She starred in Netflix's Hello, Goodbye, and Everything in Between

While some of Ayo Edebiri's projects will have a hard time achieving the massive levels of fame as "The Bear," starring in an original movie for the largest worldwide streaming service, Netflix, brought her talents to a wide range of audiences.

"Hello, Goodbye, and Everything in Between" is a romance film focusing on two characters — Aidan (Jordan Fisher) and Clare (Talia Ryder) — who date during their last year of high school, promising to break up before summer's end to avoid heartbreak. Edebiri plays Stella, Clare's longtime friend. They reconnected during their last year of high school, with Stella convincing Clare to attend the Halloween party where she meets Aiden. During their massive final date, Clare invites Stella to join, hoping it will dissuade Aiden from professing his love for her.

"Hello, Goodbye, and Everything in Between" is based on a novel by Jennifer E. Smith, with "To All the Boys" producer Matt Kaplan bringing the story to Netflix. Unfortunately, it wasn't the hit like Kaplan's previous work, scoring a 29% rating from critics on Rotten Tomatoes, with a nearly equal rotten rating from audiences.

She also voiced Harriet Tubman on Clone High

Ayo Edebiri can also add voicing a historical figure to her resume, as she brought Harriet Tubman to life on Phil Lord and Christopher Miller's "Clone High" revival.

"Clone High" is an animated series focusing on a school filled with clones of historical icons. Created by the United States to harness the figures' strength for the military, the series follows clones of Abe Lincoln (Will Forte), Joan of Arc (Nicole Sullivan), JFK (Miller), and Cleopatra (Mitra Jouhari) as they navigate high school and all of its valuable life lessons. Edebiri replaced Debra Wilson as Harriet Tubman when Lord and Miller revived the series for a second season on Max, 20 years after Season 1 ended.

In the "Clone High" reboot, Harriet Tubman is a second-generation clone who's best friends with Frida Kahlo (Vicci Martinez) and Joan of Arc. She and Frida run the Inclusivity Committee, welcoming the first-generation clones back to school and updating them with 2023 events. After a fling with JFK, she settles down with Confucious (Kelvin Yu), becoming an official high-school couple toward the end of Season 2.

"Clone High" Season 2 focuses on two generations of "teenagers" interacting, with Tubman, among others, helping the older clones adjust to modern teenage life. With the reboot, Lord and Miller covered more important topics surrounding adolescents, mimicking the maturation of teenagers since Season 1 debuted in 2002. "Today's young people are smarter and have a better understanding of mental health," Lord said in an interview with Discussing Film. "They're politically more intelligent. They're essentially more evolved and not just horny."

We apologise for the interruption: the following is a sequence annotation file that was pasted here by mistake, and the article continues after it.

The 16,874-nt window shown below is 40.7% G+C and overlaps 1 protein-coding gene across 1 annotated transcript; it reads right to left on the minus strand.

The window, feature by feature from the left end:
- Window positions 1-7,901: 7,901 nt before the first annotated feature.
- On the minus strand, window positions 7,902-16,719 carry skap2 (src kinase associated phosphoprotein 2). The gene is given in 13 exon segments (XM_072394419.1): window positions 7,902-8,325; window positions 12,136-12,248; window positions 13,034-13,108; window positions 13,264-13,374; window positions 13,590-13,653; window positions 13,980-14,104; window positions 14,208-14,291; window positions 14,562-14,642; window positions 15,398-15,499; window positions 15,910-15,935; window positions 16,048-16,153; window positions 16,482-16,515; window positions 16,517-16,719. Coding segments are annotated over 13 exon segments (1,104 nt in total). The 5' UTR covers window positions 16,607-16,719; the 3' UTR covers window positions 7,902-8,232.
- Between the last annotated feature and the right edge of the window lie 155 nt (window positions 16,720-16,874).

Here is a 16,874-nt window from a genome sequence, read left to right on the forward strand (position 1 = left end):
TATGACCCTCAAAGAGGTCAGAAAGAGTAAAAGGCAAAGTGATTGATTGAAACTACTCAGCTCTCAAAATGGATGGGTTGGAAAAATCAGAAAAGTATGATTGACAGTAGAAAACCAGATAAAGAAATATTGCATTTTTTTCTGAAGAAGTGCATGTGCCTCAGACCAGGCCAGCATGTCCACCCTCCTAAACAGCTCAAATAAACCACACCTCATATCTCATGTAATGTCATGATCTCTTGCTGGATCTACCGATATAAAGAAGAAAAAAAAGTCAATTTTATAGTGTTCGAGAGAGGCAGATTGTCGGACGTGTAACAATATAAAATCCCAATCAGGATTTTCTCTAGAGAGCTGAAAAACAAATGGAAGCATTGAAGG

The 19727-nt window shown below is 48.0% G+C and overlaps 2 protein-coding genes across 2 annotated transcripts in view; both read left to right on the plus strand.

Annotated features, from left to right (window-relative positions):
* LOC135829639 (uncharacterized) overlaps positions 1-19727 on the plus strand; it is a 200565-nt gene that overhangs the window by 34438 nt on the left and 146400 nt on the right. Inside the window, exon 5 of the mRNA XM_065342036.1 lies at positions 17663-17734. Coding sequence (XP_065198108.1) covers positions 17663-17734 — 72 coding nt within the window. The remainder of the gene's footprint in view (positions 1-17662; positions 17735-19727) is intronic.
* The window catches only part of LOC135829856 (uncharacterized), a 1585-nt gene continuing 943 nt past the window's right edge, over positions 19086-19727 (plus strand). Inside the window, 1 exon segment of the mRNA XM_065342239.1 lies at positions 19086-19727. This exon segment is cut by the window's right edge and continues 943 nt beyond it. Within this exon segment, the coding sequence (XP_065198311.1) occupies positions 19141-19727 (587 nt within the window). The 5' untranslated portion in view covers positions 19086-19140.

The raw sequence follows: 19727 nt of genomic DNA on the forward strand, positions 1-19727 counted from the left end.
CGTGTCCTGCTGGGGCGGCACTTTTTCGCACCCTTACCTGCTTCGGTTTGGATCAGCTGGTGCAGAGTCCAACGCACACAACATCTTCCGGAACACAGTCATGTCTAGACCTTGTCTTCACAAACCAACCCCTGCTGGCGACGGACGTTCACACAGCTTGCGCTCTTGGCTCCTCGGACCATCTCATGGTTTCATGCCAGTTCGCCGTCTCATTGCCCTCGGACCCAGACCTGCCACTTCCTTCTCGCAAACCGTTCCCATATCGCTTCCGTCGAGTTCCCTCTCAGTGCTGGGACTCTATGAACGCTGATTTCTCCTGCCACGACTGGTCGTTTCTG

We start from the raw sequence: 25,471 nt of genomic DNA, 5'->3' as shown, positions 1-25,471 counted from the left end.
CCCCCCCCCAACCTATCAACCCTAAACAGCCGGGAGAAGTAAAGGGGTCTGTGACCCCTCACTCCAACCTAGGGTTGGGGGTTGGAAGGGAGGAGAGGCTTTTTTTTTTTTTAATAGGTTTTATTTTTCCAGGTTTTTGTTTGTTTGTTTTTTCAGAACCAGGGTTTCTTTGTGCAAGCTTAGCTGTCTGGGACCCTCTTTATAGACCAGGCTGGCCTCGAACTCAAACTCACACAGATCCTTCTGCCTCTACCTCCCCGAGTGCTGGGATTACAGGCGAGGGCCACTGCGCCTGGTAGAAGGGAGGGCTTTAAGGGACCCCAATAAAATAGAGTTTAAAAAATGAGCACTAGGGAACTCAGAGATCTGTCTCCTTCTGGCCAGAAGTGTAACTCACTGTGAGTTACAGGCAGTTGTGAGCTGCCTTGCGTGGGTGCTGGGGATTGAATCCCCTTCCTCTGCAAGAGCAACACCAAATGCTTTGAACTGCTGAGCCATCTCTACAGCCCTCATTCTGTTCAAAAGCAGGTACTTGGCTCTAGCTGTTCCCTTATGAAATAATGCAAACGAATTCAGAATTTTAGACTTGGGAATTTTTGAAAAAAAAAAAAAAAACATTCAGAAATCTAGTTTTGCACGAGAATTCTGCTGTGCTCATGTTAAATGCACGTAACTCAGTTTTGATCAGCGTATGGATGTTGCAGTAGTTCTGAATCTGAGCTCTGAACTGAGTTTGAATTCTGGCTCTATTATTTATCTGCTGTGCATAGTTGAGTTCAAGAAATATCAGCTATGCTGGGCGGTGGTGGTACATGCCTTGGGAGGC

She swung into Across the Spider-Verse

Although Marvel Studios was the first to capitalize on Ayo Edebiri's new stardom, securing a mystery role in "Thunderbolts," Sony gave her a superhero movie debut in "Spider-Man: Across the Spider-Verse."

Edebiri may be hard to spot in "Across the Spider-Verse," but she appears early in the film, voicing Glory Grant. As a member of The Mary Janes, Glory rocks out on the guitar with her other band members from Earth-65B, including lead singer MJ Watson, pianist Betty Brant, and drummer Gwen Stacy (Hailee Steinfeld). "Across the Spider-Verse" shows Gwen storming out of practice and leaving the band after Peter Parker's death.

"Across the Spider-Verse" takes some creative liberties with Glory Grant's character. In the comics, Glory lives in the same apartment complex as Peter, quickly developing a friendship from being neighbors. In need of a job, Peter convinces her to apply for the secretary position at the Daily Bugle, working for J. Jonah Jameson as his longest-serving secretary.

It isn't every day that you see an actor review a film they played a part in. However, Edebiri shared her thoughts of "Across the Spider-Verse" on her personal Letterboxd, simply writing, "Holy s***?? Lmao," showing that the movie blew even her away.